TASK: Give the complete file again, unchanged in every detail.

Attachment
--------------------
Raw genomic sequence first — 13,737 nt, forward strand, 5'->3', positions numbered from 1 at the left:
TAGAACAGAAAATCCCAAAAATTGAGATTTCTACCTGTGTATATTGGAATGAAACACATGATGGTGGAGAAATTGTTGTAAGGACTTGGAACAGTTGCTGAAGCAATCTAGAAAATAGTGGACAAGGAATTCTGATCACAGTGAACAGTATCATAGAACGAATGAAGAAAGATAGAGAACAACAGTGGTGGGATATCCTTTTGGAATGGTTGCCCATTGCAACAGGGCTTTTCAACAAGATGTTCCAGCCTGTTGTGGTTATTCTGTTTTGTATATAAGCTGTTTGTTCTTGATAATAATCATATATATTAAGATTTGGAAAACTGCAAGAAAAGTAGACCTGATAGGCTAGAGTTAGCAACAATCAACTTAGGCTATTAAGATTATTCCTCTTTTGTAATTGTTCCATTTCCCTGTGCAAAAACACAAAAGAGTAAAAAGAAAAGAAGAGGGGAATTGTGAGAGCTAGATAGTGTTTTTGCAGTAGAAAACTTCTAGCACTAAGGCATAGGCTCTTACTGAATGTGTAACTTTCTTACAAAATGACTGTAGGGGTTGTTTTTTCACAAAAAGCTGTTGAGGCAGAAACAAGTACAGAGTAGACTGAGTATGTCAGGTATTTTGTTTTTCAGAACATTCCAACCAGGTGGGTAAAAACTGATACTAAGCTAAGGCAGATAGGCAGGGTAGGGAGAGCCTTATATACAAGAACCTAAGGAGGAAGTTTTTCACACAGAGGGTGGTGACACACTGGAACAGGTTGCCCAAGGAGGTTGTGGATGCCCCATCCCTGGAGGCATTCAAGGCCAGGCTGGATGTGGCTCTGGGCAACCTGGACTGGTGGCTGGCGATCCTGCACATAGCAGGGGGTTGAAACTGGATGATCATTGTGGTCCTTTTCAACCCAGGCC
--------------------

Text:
Raw genomic sequence first — 13,737 nt, forward strand, 5'->3', positions numbered from 1 at the left:
TAGAACAGAAAATCCCAAAAATTGAGATTTCTACCTGTGTATATTGGAATGAAACACATGATGGTGGAGAAATTGTTGTAAGGACTTGGAACAGTTGCTGAAGCAATCTAGAAAATAGTGGACAAGGAATTCTGATCACAGTGAACAGTATCATAGAACGAATGAAGAAAGATAGAGAACAACAGTGGTGGGATATCCTTTTGGAATGGTTGCCCATTGCAACAGGGCTTTTCAACAAGATGTTCCAGCCTGTTGTGGTTATTCTGTTTTGTATATAAGCTGTTTGTTCTTGATAATAATCATATATATTAAGATTTGGAAAACTGCAAGAAAAGTAGACCTGATAGGCTAGAGTTAGCAACAATCAACTTAGGCTATTAAGATTATTCCTCTTTTGTAATTGTTCCATTTCCCTGTGCAAAAACACAAAAGAGTAAAAAGAAAAGAAGAGGGGAATTGTGAGAGCTAGATAGTGTTTTTGCAGTAGAAAACTTCTAGCACTAAGGCATAGGCTCTTACTGAATGTGTAACTTTCTTACAAAATGACTGTAGGGGTTGTTTTTTCACAAAAAGCTGTTGAGGCAGAAACAAGTACAGAGTAGACTGAGTATGTCAGGTATTTTGTTTTTCAGAACATTCCAACCAGGTGGGTAAAAACTGATACTAAGCTAAGGCAGATAGGCAGGGTAGGGAGAGCCTTATATACAAGAACCTAAGGAGGAAGTTTTTCACACAGAGGGTGGTGACACACTGGAACAGGTTGCCCAAGGAGGTTGTGGATGCCCCATCCCTGGAGGCATTCAAGGCCAGGCTGGATGTGGCTCTGGGCAACCTGGACTGGTGGCTGGCGATCCTGCACATAGCAGGGGGTTGAAACTGGATGATCATTGTGGTCCTTTTCAACCCAGGCC